Cabinet has given the nod for revised broad-based black economic empowerment “codes of good practice” to be published for public comment.
“The revised codes will enhance the implementation of B-BBEE in a meaningful and sustainable manner,” government spokesman Jimmy Manyi told reporters after cabinet’s regular fortnightly meeting on Wednesday.
The revised codes also contained principles and guidelines that would facilitate and speed up B-BBEE implementation, he said. “The purpose of the codes is to assist and advise both the public and private sectors in their implementation of the B-BBEE Act.”
Key areas of refinement included the generic scorecard being reduced to five elements, with employment equity and management control being consolidated, and preferential procurement and enterprise development merged to form a supplier development element.
The points for ownership had been broadened to include designated groups in the main points. Thresholds for exempted micro enterprises and qualifying small enterprises (QSE) had been adjusted.
Further, all companies, except exempted micro enterprises, would be required to comply with the five elements of the B-BBEE scorecard.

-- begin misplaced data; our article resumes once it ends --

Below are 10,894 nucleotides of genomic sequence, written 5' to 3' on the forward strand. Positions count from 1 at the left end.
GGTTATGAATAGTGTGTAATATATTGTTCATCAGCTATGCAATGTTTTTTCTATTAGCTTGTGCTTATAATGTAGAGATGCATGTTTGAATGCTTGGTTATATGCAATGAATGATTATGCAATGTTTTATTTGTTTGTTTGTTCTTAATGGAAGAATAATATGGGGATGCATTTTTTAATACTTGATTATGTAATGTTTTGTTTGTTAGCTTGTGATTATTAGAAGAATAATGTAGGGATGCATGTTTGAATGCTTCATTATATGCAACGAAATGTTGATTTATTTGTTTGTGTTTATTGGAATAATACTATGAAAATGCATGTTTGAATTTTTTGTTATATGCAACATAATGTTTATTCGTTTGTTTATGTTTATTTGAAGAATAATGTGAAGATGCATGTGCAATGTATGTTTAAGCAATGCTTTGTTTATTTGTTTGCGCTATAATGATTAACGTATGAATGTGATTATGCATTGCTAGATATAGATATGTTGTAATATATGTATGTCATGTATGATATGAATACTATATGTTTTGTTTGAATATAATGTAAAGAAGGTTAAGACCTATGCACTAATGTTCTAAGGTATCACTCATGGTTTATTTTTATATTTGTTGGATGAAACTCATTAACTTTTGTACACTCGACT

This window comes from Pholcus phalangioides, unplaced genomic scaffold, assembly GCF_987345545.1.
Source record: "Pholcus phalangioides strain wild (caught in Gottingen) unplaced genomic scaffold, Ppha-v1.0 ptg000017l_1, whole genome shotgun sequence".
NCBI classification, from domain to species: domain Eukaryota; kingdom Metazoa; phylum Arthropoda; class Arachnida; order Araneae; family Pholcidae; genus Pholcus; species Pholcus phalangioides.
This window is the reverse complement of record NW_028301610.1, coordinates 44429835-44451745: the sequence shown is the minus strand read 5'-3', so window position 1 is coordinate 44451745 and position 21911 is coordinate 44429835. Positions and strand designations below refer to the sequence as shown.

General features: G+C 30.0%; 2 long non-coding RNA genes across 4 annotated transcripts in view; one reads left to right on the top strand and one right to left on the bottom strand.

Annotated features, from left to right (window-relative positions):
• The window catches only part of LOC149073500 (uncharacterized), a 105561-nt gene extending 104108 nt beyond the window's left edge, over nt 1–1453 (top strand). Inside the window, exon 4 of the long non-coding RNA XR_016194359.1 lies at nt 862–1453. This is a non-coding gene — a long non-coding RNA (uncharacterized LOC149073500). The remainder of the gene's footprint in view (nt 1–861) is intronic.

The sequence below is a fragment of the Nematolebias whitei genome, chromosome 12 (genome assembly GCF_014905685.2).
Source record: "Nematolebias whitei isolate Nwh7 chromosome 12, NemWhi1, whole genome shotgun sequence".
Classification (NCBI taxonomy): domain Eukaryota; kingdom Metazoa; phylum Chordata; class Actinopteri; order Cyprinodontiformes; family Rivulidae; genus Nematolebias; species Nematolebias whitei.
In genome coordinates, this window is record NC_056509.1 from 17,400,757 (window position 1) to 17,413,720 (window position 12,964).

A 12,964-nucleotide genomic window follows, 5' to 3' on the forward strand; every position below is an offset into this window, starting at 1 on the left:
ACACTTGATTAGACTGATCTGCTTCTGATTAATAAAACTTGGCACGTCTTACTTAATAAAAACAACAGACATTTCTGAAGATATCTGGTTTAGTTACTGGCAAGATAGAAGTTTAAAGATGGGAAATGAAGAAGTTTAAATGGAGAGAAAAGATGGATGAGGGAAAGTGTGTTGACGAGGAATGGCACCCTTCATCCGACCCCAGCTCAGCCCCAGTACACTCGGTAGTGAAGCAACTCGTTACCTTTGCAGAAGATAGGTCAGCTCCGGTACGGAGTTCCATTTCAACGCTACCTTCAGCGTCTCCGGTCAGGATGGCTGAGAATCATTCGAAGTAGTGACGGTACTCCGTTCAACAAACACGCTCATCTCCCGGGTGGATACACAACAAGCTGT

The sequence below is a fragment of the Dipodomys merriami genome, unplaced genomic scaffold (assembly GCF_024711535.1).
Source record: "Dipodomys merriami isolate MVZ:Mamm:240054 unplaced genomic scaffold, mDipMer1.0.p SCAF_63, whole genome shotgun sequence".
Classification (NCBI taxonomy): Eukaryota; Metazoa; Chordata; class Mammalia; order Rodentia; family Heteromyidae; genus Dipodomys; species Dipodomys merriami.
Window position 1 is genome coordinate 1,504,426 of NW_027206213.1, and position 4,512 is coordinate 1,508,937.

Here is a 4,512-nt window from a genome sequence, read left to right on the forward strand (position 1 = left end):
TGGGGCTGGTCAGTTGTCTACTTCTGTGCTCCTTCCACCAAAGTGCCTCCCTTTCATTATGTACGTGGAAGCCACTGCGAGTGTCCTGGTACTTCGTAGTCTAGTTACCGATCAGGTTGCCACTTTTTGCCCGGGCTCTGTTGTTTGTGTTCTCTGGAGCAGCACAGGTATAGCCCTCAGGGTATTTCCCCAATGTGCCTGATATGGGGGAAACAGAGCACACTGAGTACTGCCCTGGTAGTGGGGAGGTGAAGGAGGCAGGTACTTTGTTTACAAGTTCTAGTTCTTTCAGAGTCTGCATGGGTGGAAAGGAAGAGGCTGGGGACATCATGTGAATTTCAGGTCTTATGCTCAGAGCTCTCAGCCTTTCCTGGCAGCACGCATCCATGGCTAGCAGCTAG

Others included revised qualification points for awarding B-BBEE recognition levels status, and the introduction of priority elements — ownership, skills development, and supplier development, and large enterprises to comply with all three priority elements.
The priority scores of entities that did not comply with sub-minimum requirements in each priority would be discounted.
Entities that were 100% black-owned would qualify as level one, and those more than 50% black-owned would qualify as level two.
An updated framework for the accreditation of B-BBEE verification agencies would include the independent regulatory body of auditors.
The B-BBEE employment equity elements would be aligned with the Employment Equity Act, skills development elements with the new skills development strategy, and QSEs should comply with all five elements on the scorecard. — Sapa
- Image: Flickr/d_jan